We found that MOTU presence–absence data reliably distinguishes eDNA samples from the two reservoirs based on species composition alone. Excluding rare MOTUs from comparisons led to the same conclusion but the reservoir-specific signatures were even stronger. This suggests that eDNA metabarcoding can reproducibly reveal habitat-specific signatures and allow a sample to be matched to its source without requiring the use of sequencing read counts as a proxy for abundance data. Conventional bioassessment techniques frequently rely on abundance information for taxa identified with low taxonomic resolution (e.g. genus, family) [36,37]. With eDNA, such abundance information can come in the form of overall MOTU richness or MOTU distribution information derived from incidence frequencies across sites; for example, some species are found across all sampling sites in a reservoir while others are restricted to one site. Another source of abundance information could be sequencing read counts, but we found, for instance, that sequencing read counts for fish MOTUs correlate poorly with electrofishing catch counts and weights (figure 5a,b). This result is not surprising given that quantitative biases in metabarcoding data are expected . For example, eDNA capture and PCR have strong stochastic effects  which are confirmed by finding poor correlations between read counts from different PCR replicates for the same DNA extraction. Bias caused by PCR drift can, however, be partially mitigated by increasing the number of replicates . We submit that future biomonitoring based on eDNA will more likely rely on MOTU richness and/or distribution because it takes advantage of a key strength of eDNA; i.e. detection of large numbers of species at high taxonomic resolution.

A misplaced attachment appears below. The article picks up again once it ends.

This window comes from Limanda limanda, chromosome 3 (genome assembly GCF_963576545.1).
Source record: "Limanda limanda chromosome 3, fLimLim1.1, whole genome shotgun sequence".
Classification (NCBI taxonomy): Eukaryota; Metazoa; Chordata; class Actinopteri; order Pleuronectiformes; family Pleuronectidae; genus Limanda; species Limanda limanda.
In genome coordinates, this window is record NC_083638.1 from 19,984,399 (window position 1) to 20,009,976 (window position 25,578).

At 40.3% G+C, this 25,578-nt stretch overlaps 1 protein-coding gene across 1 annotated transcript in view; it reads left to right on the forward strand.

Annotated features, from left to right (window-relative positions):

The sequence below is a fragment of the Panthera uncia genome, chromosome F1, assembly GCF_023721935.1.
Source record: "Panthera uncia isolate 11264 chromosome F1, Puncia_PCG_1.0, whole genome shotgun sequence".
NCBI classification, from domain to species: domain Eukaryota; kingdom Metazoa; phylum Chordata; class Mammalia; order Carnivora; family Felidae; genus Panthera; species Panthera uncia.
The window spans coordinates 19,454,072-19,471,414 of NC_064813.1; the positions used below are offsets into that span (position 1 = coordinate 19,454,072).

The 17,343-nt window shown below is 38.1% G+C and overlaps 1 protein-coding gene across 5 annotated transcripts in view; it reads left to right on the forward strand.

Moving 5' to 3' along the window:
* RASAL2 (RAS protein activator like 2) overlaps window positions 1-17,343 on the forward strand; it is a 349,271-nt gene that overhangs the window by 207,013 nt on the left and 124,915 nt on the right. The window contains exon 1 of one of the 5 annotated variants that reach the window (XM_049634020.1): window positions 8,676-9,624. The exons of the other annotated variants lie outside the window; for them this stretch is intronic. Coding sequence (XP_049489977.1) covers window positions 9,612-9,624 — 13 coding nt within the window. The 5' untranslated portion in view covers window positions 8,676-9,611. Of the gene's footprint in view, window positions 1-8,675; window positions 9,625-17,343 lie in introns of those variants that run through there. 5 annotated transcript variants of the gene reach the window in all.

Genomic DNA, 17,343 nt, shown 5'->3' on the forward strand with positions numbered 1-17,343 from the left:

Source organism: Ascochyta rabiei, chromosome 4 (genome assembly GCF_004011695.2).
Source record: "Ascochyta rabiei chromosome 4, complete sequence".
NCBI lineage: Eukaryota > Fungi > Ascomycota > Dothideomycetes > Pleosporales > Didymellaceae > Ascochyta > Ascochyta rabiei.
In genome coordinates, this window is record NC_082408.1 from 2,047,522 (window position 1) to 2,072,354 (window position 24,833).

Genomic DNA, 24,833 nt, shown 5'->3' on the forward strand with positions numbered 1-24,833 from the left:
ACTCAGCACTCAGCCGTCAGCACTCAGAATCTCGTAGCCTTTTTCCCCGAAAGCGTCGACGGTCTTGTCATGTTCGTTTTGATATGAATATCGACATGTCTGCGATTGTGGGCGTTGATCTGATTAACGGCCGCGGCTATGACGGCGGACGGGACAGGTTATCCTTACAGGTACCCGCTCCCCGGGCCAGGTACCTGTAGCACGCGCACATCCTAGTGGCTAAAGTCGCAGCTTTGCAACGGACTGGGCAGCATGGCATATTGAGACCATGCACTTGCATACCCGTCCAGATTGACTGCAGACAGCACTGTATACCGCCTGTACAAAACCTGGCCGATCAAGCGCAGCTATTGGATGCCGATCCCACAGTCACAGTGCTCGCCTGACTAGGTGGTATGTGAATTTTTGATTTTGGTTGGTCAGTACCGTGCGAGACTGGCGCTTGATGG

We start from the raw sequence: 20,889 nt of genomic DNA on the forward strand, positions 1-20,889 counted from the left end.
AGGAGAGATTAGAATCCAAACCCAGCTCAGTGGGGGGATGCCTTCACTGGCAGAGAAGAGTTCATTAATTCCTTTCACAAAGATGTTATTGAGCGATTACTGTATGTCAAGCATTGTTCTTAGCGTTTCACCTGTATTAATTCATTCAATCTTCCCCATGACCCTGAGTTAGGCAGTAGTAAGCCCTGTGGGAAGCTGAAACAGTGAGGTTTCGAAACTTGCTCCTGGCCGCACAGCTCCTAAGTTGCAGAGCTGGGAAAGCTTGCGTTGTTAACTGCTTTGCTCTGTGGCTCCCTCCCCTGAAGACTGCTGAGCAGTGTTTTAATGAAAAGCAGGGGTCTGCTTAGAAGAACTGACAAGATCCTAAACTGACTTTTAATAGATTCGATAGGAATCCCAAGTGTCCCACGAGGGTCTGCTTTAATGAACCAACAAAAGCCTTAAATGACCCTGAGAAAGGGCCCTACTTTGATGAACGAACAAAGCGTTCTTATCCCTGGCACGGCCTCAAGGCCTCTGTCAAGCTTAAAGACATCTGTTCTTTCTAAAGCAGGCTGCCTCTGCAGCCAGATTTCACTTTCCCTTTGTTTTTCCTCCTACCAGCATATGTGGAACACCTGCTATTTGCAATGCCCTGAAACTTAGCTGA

Our study reveals signatures for more than 500 MOTUs, and the stability of MOTU counts across p-distance thresholds attests to the reliability of the data. Biologists may question the value of using unidentified MOTUs. However, even unidentified MOTUs can be matched across different samples and habitats and can be used for the analysis of community structure. Currently, only about one in five MOTUs could be identified to species; over half of these based on local barcode databases populated using specimens collected in Singapore. Identifying MOTUs to species is desirable because additional information on the species can be obtained from the scientific literature which often helps with improving the value of a MOTU for bioassessment. It is thus desirable to develop better barcode databases . eDNA is also useful for finding rare and unexpected species. For example, we detected evidence for the presence of the bigmouth stream goby (Pseudogobiopsis oligactis) in Bedok Reservoir. This rare, native species has not been recorded in Bedok Reservoir since 2007 and was thought to be extirpated in Singapore until its rediscovery in a stream elsewhere [42,43]. We also detected in Pandan Reservoir the serrated crownsnail (Pyrgophorus platyrachis), a newly recorded invasive species . Thus, eDNA is useful for monitoring invasive species, and detecting the presence of rare species that may be missed in conventional surveys. Additionally, the large number of unidentified MOTUs highlights the need to study zooplankton such as rotifers and microcrustaceans. We predict that as the use of eDNA gains prominence, freshwater zooplankton may become more important for freshwater bioassessment, which may be desirable because they are likely to respond quickly to changes in water quality.